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I couldn't remember the last time I had been to church, but there
I sat, the Sunday before Christmas, eyes closed and head bowed.
Festive holiday season or not, my heart was troubled: In just
three days, I was scheduled to meet with a geneticist to screen my unborn baby
for abnormal genes and diseases.
It was something my doctor said was recommended for every woman
over the age of 35, and I am 36.
At 12 weeks, I'd already had a nuchal translucency screening—a non-invasive prenatal
test that assesses your baby's risk of Down Syndrome, other chromosomal
abnormalities and major congenital heart problems.
It took me a full year to stop grieving over the loss I suffered at just over 6 weeks pregnant.
But since that
screening doesn't provide the highest level of risk accuracy available, I knew
that if I wanted to find out—with more than 99 percent certainty—whether my baby had DS, trisomy 13, trisomy
18 or sex chromosome abnormalities such as Turner syndrome and Klinefelter
syndrome, I'd probably need to go the invasive route: amniocentesis or CVS.
Amniocentesis—usually done when a woman is between 16 and 22 weeks pregnant—allows your
practitioner to gather information about your baby's health from a sample of your
The procedure is
similar to that of CVS, or chorionic villus sampling, which also
detects chromosomal abnormalities. Normally performed between 11 and 13 weeks, the test involves a practitioner taking cells from
minuscule finger-like projections on the placenta called the chorionic villi to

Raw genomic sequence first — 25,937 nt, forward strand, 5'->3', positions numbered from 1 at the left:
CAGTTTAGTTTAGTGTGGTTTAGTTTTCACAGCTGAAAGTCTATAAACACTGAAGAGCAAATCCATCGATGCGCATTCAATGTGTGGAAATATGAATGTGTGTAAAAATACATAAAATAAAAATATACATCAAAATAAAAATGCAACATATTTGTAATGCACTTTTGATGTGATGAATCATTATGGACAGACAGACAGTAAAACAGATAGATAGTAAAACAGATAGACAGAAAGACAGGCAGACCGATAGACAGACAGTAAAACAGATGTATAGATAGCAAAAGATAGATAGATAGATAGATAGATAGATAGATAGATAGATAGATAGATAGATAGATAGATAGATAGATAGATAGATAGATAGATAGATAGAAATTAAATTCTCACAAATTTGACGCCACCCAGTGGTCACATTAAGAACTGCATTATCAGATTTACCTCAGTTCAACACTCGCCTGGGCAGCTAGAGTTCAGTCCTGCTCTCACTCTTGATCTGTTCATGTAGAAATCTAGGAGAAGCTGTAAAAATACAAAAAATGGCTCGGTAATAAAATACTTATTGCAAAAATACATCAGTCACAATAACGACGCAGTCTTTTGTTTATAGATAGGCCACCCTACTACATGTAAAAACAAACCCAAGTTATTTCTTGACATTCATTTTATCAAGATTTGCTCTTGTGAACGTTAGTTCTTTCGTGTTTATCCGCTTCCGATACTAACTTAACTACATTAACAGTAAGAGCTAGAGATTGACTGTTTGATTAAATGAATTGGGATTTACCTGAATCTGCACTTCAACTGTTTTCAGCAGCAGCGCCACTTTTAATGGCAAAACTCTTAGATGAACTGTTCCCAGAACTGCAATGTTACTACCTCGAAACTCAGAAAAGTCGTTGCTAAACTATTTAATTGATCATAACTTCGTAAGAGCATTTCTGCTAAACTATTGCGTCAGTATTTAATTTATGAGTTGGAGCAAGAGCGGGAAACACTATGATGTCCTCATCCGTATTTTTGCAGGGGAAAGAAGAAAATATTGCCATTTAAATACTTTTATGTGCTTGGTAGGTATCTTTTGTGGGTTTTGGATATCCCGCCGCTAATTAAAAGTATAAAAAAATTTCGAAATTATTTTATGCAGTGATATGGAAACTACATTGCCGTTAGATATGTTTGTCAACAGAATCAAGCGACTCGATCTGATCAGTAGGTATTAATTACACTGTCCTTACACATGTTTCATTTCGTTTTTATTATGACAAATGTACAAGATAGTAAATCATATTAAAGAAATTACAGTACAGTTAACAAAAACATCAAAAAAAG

But both CVS and amniocentesis carry a small risk of miscarriage: For amniocentesis, it's between 1 in 300 and 1 in
500; for CVS, it's an overall 1 in 100 risk, according to the Mayo Clinic.
And for someone
who experienced a miscarriage less than two years ago, even the slightest
chance my beloved baby would not make it was not something I could take
It took me a full
year to stop grieving over the loss I suffered at just over 6 weeks pregnant:
Every night for a month afterward, I sat and cried for the
child that would never be.
I slipped into a
depression that did not go away until I convinced myself that this was, very
possibly, just a one-time tragedy, and that I wasn't doomed to be childless for
the rest of my life.
Still, the fear of
being that 1 in 100, 200, 300, 400 or 500 was not easy to shake the second time
around. I laid awake at night for days before my appointment, mentally weighing
the pros and cons. Problem was, there seemed to be only one pro—to know the status
of my child's health—and one major con—to never know my child at all.
And so I sat in
that Baptist church and prayed for the courage to make a decision—to either
take a test or roll the dice and play whatever card I was given.
While doing some online research, I found an article that mentioned new non-invasive prenatal tests
that can detect certain genetic conditions by analyzing fragments of fetal DNA
inside a pregnant woman's blood.
Since I wasn't sure if the tests had been approved or were
even offered by my hospital, I had all but forgotten about them by the time I
went to my appointment.
This explains my shock, relief and unadulterated glee when my geneticist offered me one.
A simple, painless, less-than-30-second blood withdrawal, and I was on my way.
Two weeks later, I got the call I'd been waiting for—the
one with the results of my non-invasive prenatal test.
Not only had the nuchal translucency screening ruled that I have a less than 1 in 1,150 chance of having a child with Down syndrome, trisomy 13 or trisomy 18, the new prenatal test also put my odds even lower.
I will never know if I would have gone through with the amniocentesis or CVS. Truthfully, I still hadn't made up my mind by the time I'd gotten to the waiting room—but boy, am I glad I didn't have to.
Fifteen weeks into my journey, and I've never been happier or more optimistic about what's to come.